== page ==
The Leavenworth Times from Leavenworth, Kansas on September 8, 1952 · Page 4
Get access to this page with a Free Trial

The Leavenworth Times from Leavenworth, Kansas · Page 4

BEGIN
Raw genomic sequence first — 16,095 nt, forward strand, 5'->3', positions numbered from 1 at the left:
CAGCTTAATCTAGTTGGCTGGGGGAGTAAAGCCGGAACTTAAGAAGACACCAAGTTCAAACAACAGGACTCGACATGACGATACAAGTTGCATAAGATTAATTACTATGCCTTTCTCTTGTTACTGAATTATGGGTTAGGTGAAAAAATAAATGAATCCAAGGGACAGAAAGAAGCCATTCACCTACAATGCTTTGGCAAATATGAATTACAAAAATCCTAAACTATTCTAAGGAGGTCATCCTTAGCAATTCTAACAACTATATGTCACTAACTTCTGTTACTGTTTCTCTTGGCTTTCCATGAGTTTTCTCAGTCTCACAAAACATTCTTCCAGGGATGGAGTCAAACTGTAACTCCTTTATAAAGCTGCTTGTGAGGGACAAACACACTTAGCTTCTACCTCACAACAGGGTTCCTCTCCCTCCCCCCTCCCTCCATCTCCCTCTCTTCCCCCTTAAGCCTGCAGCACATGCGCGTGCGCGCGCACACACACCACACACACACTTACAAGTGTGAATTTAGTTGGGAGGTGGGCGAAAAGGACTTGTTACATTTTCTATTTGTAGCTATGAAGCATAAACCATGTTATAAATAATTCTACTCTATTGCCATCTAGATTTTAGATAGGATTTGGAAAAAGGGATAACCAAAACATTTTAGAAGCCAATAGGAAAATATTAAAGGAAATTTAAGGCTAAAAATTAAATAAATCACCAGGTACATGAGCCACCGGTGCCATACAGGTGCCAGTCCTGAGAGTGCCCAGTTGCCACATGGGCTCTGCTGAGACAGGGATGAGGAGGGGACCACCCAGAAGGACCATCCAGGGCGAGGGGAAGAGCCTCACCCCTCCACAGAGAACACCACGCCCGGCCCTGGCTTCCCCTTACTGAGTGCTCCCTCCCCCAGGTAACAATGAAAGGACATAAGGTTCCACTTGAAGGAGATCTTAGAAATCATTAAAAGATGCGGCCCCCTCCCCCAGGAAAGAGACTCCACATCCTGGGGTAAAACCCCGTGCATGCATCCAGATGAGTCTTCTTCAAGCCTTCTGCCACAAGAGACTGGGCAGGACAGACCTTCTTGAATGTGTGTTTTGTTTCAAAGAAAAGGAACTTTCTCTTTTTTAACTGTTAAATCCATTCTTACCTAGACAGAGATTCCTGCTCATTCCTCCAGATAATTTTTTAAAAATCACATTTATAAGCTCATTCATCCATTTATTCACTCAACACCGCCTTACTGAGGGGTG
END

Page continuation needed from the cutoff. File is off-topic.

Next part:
Leavenworth, Kansas
Issue Date:
Monday, September 8, 1952
Page 4
Start Free Trial